Second Circuit Confirms that Employee Was At Fault in Personal Injury Lawsuit

Last August, the Second Circuit Court of Appeal upheld a ruling against plaintiff Dennis Quillian in a tort claim ensuing from a work-related injury in Pineville. At the time of the accident, Mr. Quillian was working as a truck driver for Swift Transportation Company, Inc., carrying paper manufactured by Georgia Pacific. Mr. Quillian’s job was to move the shipment of paper from Dixie in West Monroe to Plastipak, located in Pineville. Mr. Quillian was hurt when he went to unload the paper at Plastipak and was struck in the side by a bundle of paper. Mr. Quillian subsequently filed a lawsuit against Dixie.

In a personal injury lawsuit against an employer the main question is, who is responsible? If the employer failed to take a precaution or committed an act that was in breach of his “duty of care”, then the employer should be held accountable for damages caused to the employee. If the injury was the result of the employee’s own wrongdoing, and not the result of an unsafe work environment, then the employer will not have to compensate the employee for his injury. If the fault of the accident can be attributed in part to the employer and in part to the employee, then the employer can be held responsible for the employee’s injuries, but only up to the amount corresponding to his percentage of fault. So if an employer is found 60% responsible for a work accident, then he will have to pay for 60% of the employee’s damages.

In Mr. Quillian’s case, the issues that were in contention were whether any pertinent safety measures had been contravened and whether Mr. Quillian had assumed any risks associated with transporting the shipment. A contract regulation to ensure secure transportation stated that Dixie was to use Georgia Pacific air bags to secure the cargo being moved. Another safety measure was the use of load locks to secure the bundles of cargo, to ensure that the cargo would not fall out when the truck doors were opened; Georgia Pacific requires the use of two load locks. According to expert testimony, the air bags were meant to ensure the safety of the cargo, whereas the load locks are used to protect the driver from falling cargo. when opening the truck. Mr. Quillian agreed in his testimony that load locks are the main safety mechanism used to prevent cargo from falling out when the truck doors are opened.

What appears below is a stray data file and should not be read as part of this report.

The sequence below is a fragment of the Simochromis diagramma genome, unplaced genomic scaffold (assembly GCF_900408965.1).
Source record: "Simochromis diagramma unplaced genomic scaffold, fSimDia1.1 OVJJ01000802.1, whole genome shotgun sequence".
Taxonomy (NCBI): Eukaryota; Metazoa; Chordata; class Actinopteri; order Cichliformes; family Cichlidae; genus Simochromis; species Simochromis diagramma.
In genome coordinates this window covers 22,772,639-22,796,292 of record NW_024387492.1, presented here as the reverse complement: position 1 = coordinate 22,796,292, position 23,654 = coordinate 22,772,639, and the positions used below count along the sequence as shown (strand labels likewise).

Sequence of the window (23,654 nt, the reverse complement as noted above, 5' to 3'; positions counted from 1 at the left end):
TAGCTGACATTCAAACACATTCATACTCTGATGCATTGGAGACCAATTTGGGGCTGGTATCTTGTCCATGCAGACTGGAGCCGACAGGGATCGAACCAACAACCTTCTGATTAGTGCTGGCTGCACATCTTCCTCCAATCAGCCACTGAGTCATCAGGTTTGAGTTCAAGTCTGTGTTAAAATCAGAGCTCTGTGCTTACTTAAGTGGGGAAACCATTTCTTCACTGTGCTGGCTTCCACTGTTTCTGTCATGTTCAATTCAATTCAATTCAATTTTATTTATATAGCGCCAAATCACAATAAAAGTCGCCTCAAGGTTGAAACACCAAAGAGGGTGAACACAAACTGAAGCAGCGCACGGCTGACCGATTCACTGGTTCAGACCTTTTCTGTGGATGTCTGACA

On the day of the accident, Dixie could not supply air bags due to a broken air compressor. Dixie foreman Bobby Foster testified that Mr. Quillian had been advised of the lack of air bags, of which Mr. Quillian denied having knowledge. Mr. Foster further testified that he told Mr. Quillian that he could pick up some air bags at the Georgia Pacific office nearby, but Mr. Quillian responded that it would not be necessary since the drive was short. Mr. Foster stated that Mr. Quillian failed to install a second load lock on the top level, and that he could have done so during loading. The Court of Appeal found that the trial court had reasonably concluded that Mr. Quillian failed to inspect the load before driving away, and that the court had not abused its power in crediting Mr. Foster’s testimony regarding the air bags and the load locks.

With respect to whether Mr. Quillian had assumed any risks, Mr. Quillian gave conflicting testimony regarding whether or not he properly opened the truck doors. The Court of Appeals found that there was no clear error in accepting the expert testimony and finding that the evidence “profoundly demonstrated” that Mr. Quillian failed to properly open the truck doors, which would have prevented the box from hitting him in the manner that Mr. Quillian described.

Mr. Quillian did not have an expert witness to testify on his behalf at trial. He had tried to call a truck safety expert but the trial judge refused, on the grounds that expert witnesses must be identified within 90 days of trial according to Louisiana law; Mr. Quillian had only given 60 days notice.

As a last point, there was evidence that Mr. Quillian suffered from degenerative disk disease and had prior back issues. Additionally, there was no outward sign of injury from the work accident and Mr. Quillian did not seek medical attention until the next day.

As Mr. Quillian’s case illustrates, many factors and details come into play in a personal injury lawsuit, from procedural issues such as promptly turning over witness lists to questions of fact concerning a plaintiff’s own negligent behavior.

If you have questions or concerns about a potential workplace liability or claim, contact the Bernaird Law Firm for a free consultation at 504-527-6225.